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Enhancement of Asynchronous Release from Fast-Spiking Interneuron in Human and Rat Epileptic Neocortex

  • Man Jiang,

    Affiliation Institute of Neuroscience, State Key Laboratory of Neuroscience, Shanghai Institutes for Biological Sciences, Chinese Academy of Sciences, Shanghai, China

  • Jie Zhu,

    Affiliation Institute of Neuroscience, State Key Laboratory of Neuroscience, Shanghai Institutes for Biological Sciences, Chinese Academy of Sciences, Shanghai, China

  • Yaping Liu,

    Affiliation Institute of Neuroscience, State Key Laboratory of Neuroscience, Shanghai Institutes for Biological Sciences, Chinese Academy of Sciences, Shanghai, China

  • Mingpo Yang,

    Affiliation Institute of Neuroscience, State Key Laboratory of Neuroscience, Shanghai Institutes for Biological Sciences, Chinese Academy of Sciences, Shanghai, China

  • Cuiping Tian,

    Affiliation Institute of Neuroscience, State Key Laboratory of Neuroscience, Shanghai Institutes for Biological Sciences, Chinese Academy of Sciences, Shanghai, China

  • Shan Jiang,

    Affiliation Institute of Neuroscience, State Key Laboratory of Neuroscience, Shanghai Institutes for Biological Sciences, Chinese Academy of Sciences, Shanghai, China

  • Yonghong Wang,

    Affiliation Institute of Neuroscience, State Key Laboratory of Neuroscience, Shanghai Institutes for Biological Sciences, Chinese Academy of Sciences, Shanghai, China

  • Hui Guo,

    Affiliation Department of Neurosurgery, Shanghai Quyang Hospital, Tongji University, Shanghai, China

  • Kaiyan Wang ,

    shu@ion.ac.cn (YS); wang_kaiyan@yahoo.com.cn (KW)

    Affiliation Department of Neurology, Huashan Hospital, Fudan University, Shanghai, China

  • Yousheng Shu

    shu@ion.ac.cn (YS); wang_kaiyan@yahoo.com.cn (KW)

    Affiliation Institute of Neuroscience, State Key Laboratory of Neuroscience, Shanghai Institutes for Biological Sciences, Chinese Academy of Sciences, Shanghai, China

Enhancement of Asynchronous Release from Fast-Spiking Interneuron in Human and Rat Epileptic Neocortex

  • Man Jiang, 
  • Jie Zhu, 
  • Yaping Liu, 
  • Mingpo Yang, 
  • Cuiping Tian, 
  • Shan Jiang, 
  • Yonghong Wang, 
  • Hui Guo, 
  • Kaiyan Wang,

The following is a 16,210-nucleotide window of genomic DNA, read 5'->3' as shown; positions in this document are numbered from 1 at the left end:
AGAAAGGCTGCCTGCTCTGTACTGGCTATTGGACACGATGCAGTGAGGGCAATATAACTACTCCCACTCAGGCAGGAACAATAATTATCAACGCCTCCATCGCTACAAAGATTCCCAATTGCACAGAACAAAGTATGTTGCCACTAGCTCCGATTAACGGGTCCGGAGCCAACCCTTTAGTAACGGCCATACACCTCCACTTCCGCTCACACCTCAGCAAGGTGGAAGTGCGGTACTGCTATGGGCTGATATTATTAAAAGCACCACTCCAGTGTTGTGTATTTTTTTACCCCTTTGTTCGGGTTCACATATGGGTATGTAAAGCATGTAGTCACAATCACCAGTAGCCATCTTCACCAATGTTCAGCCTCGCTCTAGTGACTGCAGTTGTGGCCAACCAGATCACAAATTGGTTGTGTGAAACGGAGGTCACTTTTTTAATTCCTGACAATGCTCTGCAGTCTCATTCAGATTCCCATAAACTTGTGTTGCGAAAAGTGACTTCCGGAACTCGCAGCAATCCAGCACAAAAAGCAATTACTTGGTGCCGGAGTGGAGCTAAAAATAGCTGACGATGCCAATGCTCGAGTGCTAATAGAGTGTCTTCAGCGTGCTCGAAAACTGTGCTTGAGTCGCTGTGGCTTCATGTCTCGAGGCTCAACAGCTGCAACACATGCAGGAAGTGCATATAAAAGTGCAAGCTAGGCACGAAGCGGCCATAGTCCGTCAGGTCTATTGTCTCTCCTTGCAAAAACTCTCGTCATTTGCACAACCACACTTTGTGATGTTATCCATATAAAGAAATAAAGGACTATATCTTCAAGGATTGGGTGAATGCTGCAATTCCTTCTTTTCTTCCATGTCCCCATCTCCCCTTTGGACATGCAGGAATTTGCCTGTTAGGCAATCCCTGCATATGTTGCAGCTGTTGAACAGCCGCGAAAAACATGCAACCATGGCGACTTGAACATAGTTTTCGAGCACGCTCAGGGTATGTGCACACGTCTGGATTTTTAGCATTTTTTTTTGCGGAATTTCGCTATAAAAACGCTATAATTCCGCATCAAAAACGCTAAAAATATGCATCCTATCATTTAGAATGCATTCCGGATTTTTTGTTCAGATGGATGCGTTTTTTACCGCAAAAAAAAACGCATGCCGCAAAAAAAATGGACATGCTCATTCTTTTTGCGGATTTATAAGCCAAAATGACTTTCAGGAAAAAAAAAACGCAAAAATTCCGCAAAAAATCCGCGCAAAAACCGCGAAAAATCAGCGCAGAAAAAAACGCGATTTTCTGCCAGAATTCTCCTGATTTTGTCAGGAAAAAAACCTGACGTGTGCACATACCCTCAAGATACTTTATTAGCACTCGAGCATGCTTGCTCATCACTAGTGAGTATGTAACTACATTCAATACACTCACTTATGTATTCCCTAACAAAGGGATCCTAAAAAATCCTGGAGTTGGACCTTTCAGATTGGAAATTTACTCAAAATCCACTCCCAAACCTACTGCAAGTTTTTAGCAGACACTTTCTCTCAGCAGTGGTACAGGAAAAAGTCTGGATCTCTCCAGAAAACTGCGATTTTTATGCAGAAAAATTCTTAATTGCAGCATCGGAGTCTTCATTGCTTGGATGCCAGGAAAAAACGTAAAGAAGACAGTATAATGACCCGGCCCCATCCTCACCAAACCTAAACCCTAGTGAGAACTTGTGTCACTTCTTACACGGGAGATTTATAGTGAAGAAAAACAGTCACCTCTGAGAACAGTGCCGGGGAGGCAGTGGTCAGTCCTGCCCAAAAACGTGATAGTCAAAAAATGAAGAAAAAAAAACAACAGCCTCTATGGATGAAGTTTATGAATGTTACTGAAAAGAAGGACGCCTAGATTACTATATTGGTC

• Yousheng Shu
PLOS
x

Abstract

Down-regulation of GABAergic inhibition may result in the generation of epileptiform activities. Besides spike-triggered synchronous GABA release, changes in asynchronous release (AR) following high-frequency discharges may further regulate epileptiform activities. In brain slices obtained from surgically removed human neocortical tissues of patients with intractable epilepsy and brain tumor, we found that AR occurred at GABAergic output synapses of fast-spiking (FS) neurons and its strength depended on the type of connections, with FS autapses showing the strongest AR. In addition, we found that AR depended on residual Ca2+ at presynaptic terminals but was independent of postsynaptic firing. Furthermore, AR at FS autapses was markedly elevated in human epileptic tissue as compared to non-epileptic tissue. In a rat model of epilepsy, we found similar elevation of AR at both FS autapses and synapses onto excitatory neurons. Further experiments and analysis showed that AR elevation in epileptic tissue may result from an increase in action potential amplitude in the FS neurons and elevation of residual Ca2+ concentration. Together, these results revealed that GABAergic AR occurred at both human and rat neocortex, and its elevation in epileptic tissue may contribute to the regulation of epileptiform activities.

Author Summary

The balance between excitation and inhibition in the cerebral cortex is important for multiple brain functions. Down-regulation of GABA-induced inhibition disrupts this balance and may lead to epileptic seizures. Asynchronous release of GABA is known to occur at certain GABAergic synapses and represents release of inhibitory neurotransmitter that is not precisely timed to presynaptic action potentials. Whether asynchronous release is subject to change after the induction of epilepsy remains unclear. In this study, using simultaneous recordings from inhibitory fast-spiking neurons and excitatory pyramidal cells, we found that asynchronous release occurred at the output synapses of fast-spiking neurons in both human and rat neocortex. The occurrence of asynchronous release depended on the level of residual calcium at the presynaptic terminals but not on postsynaptic spiking. Further experiments using cortical tissue derived from human patients with intractable epilepsy and from a rat model of the disorder revealed an elevation of asynchronous release in epileptic cortex, possibly resulting from an increase in action potential amplitude of fast-spiking neurons and changes in calcium dynamics in their axon terminals. Taken together, these results demonstrate that asynchronous release is a fundamental property shared by neocortical fast-spiking neurons regardless of species, and the enhancement of asynchronous release in epileptic tissue suggests a role for it in regulating epileptic activities.

Introduction